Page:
Commercial trucks will cross Alberta this fall in formation, driven by machine learning to improve safety and fuel efficiency.
The project also deploys sensors, radar and camera technology and driver-assist technology as they move platoon-style with the lead truck driver setting the maximum speed as posted, while the truck automatically lets the others know. The devices will let data flow between trucks to manage human-error-free safety systems, including responses to sudden braking by the lead vehicle and speed limits.
Alberta Motor Transport Association President Chris Nash tells Global Traffic Matters, “The AMTA is pleased to be leading the way on innovation and technology-driven solutions in Alberta’s commercial transportation industry. Platooning uses intelligent technology to pair up smart trucks and allow drivers to get into a formation that allows for more efficient operations, including reducing fuel consumption. Projects like this are critical to Alberta and Canada’s economic growth and competitiveness.”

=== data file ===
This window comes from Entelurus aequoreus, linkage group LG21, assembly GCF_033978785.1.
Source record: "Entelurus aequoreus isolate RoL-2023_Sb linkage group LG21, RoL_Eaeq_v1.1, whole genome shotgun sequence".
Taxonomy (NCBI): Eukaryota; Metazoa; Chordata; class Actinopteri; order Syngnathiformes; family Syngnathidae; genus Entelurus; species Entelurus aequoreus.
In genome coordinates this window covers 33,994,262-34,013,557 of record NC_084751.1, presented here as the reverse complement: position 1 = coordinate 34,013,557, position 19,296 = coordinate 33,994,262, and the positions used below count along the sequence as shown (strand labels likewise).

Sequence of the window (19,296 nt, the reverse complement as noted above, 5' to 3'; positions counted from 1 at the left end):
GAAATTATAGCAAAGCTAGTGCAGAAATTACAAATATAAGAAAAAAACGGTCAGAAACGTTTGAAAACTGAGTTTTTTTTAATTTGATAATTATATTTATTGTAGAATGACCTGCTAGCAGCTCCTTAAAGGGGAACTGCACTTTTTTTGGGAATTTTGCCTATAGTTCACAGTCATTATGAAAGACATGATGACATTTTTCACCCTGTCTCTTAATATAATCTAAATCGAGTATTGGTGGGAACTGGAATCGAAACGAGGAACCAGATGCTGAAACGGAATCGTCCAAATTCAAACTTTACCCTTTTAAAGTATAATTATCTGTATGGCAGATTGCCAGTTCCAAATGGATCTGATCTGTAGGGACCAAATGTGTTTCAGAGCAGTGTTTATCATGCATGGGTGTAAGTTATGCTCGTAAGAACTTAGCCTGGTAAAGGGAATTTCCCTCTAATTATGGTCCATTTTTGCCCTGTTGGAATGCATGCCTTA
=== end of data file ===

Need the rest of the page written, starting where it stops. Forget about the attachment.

The platooning project, funded by the Government of Canada, will see two commercial trucks – hauling Bison Transport trailers – retrofitted with intelligent technology and travelling back and forth on the Queen Elizabeth Highway II between Edmonton and Calgary. They are equipped with steering and braking technology that provides connected adaptive cruise control and lane centering.
Driver-assist technology will allow close-proximity following in platoon formation, reducing drag and increasing fuel efficiency. The trials will demonstrate and evaluate following separation distances at three, four and five-second intervals. Other sensors, radar and camera technology will send information between trucks to manage safety and active braking systems and responding to sudden deceleration by the lead vehicle. As part of the trials, the platooning technology will be tested for the safety of vehicle operators and all road users.